Updated Monday, July 28, 2014 as of 6:25 AM ET
How to Delegate Responsibility
by: Teck Lim
Thursday, January 17, 2013
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As your practice expands, you inevitably take on new roles and responsibilities. That doesn’t mean there aren’t any growing pains.

In general, it’s a good problem to have. Your practice is doing so well that you have to bring in employees to keep up with the increasing demands. 

However the transition to becoming a business owner can be challenging. Some people wind up either becoming a micromanager or dropping the ball on some tasks -- or both.

“Because of how people grow up in the business, they think their value is in selecting investments,” says Mike Greene, senior vice president of the Advisor Business Development Group and Financial Planning for Ameriprise Financial Services. “An advisor’s job is to hire the best in the business and then do what they do best -- understand client needs and convey messages that become action.”

Giving up control can be difficult. Advisors should understand that they aren’t the only people who can help develop a strategy for their clients, says Greene. Consider outsourcing parts of the financial planning process to an outside vendor or delegating them to someone in the office.

“Develop a system where you give a broad game plan and have a different set of specialists produce [the plans], while you focus on communicating,” he says. “The most successful advisors I’ve seen do two things: They own the entrepreneur personality and relationship management with clients, but they no longer do data entry.”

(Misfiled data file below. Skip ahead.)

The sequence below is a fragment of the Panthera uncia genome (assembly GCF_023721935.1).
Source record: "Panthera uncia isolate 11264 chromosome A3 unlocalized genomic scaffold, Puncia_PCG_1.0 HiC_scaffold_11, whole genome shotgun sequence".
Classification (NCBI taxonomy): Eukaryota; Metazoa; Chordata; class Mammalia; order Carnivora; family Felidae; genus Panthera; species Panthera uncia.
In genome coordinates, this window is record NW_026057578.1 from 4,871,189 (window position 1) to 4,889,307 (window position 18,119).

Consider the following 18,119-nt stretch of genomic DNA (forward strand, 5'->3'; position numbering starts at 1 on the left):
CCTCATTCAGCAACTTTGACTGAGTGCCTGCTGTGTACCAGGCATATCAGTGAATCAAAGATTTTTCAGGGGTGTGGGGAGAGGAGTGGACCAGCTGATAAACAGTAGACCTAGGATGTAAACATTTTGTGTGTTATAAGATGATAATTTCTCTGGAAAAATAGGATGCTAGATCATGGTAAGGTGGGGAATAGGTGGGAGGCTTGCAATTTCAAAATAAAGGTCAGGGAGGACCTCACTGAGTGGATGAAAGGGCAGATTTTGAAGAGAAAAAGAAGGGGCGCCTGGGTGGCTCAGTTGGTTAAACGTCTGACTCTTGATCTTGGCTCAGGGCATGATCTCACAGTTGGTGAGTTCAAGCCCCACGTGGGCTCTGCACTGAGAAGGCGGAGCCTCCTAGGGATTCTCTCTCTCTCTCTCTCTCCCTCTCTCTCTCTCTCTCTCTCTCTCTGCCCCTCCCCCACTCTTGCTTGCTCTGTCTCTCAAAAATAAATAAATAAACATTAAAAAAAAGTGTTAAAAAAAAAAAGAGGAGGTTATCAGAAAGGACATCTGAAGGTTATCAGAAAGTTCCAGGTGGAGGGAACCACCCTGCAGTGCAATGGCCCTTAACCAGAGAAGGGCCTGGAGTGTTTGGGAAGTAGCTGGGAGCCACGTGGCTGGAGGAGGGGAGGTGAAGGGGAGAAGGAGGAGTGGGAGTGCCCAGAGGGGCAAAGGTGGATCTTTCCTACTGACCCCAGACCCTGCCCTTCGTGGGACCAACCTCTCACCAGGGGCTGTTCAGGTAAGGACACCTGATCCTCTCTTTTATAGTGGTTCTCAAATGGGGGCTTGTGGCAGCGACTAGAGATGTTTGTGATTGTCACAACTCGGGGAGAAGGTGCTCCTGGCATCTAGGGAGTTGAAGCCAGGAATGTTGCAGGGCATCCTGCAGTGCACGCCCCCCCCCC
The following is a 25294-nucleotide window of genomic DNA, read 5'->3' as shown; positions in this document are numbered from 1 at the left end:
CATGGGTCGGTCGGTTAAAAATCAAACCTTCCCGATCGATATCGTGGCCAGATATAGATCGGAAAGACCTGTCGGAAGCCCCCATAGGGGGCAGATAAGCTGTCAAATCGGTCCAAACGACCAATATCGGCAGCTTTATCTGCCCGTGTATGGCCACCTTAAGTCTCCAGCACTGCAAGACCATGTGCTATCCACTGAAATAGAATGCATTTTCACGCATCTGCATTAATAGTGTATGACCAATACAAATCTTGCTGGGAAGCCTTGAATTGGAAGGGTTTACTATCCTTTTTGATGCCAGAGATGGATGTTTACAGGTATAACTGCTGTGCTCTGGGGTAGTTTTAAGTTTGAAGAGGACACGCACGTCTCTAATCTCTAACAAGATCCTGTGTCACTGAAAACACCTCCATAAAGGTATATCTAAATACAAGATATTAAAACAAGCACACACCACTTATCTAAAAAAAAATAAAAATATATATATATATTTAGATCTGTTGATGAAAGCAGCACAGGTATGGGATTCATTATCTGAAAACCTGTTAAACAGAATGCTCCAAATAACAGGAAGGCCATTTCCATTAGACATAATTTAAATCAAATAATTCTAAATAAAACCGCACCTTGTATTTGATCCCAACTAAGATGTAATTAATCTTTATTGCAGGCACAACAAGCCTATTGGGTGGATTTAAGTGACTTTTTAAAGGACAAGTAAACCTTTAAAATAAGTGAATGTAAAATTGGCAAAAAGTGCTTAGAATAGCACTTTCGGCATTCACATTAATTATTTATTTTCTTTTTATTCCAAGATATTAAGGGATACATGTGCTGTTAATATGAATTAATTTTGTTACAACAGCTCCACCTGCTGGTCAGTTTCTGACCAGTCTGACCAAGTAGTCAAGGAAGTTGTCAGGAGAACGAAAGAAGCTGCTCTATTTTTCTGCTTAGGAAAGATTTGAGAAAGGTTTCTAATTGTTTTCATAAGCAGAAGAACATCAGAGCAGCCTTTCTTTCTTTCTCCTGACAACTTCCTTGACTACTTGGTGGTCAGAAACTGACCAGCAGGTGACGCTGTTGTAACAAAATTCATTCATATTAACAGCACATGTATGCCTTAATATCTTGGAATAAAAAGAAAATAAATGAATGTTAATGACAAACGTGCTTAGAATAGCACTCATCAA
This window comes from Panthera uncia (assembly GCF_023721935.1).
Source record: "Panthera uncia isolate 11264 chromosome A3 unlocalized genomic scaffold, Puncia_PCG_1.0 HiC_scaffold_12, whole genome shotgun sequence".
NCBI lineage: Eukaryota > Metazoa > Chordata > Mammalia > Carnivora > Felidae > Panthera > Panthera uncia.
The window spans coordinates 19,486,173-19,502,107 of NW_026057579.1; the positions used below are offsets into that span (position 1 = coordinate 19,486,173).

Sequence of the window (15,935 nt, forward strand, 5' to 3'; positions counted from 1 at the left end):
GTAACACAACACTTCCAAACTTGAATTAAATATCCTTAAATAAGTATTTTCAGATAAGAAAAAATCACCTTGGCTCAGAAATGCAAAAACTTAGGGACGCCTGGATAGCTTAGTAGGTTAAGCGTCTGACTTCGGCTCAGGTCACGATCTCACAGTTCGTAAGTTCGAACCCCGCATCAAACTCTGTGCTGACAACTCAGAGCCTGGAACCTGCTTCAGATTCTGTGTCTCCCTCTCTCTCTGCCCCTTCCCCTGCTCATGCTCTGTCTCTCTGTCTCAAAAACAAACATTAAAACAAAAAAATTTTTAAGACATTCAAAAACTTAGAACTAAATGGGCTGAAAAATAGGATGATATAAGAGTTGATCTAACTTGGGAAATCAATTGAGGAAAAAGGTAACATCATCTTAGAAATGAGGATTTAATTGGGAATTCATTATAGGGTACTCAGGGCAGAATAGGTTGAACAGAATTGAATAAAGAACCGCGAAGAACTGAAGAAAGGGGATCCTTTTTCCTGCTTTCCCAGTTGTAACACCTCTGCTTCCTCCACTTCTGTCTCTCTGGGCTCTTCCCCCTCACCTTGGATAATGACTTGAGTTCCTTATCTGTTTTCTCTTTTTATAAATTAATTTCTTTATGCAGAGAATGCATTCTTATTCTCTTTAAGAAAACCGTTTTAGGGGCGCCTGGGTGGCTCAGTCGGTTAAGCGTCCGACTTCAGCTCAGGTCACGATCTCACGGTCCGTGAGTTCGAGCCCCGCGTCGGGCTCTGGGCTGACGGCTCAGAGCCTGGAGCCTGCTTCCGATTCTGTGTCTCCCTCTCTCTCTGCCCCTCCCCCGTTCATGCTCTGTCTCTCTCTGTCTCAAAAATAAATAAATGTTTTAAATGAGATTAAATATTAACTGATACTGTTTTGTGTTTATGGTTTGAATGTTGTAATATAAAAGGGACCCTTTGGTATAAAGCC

Make a List

Not sure what you should delegate? Advisor coaching firm Peak Advisor Alliance suggests using a list of 100 items  (linked below) to determine who is doing which tasks in an advisor's office -- then decide which items can be delegated. This increases efficiency and ensures that tasks are assigned to the most appropriate people in the office.

“The benefit is that an advisor spends more time on their most profitable relationships while building a true team-based practice,” says Chris Kirby, senior business consultant for Securities America.

This only not makes your practice more efficient, but also allows you to be in your element. “Do what you do best and focus on your strengths,” said Ray Sclafani, founder of advisor coaching firm ClientWise. “Playing to your strengths increases your energy and self-confidence, and creates a positive feedback loop to propel you forward.”

CHECK OUT: Are You Lost in the Weeds Without a Plan?

 

Download this PDF, 100 Items to Delegate

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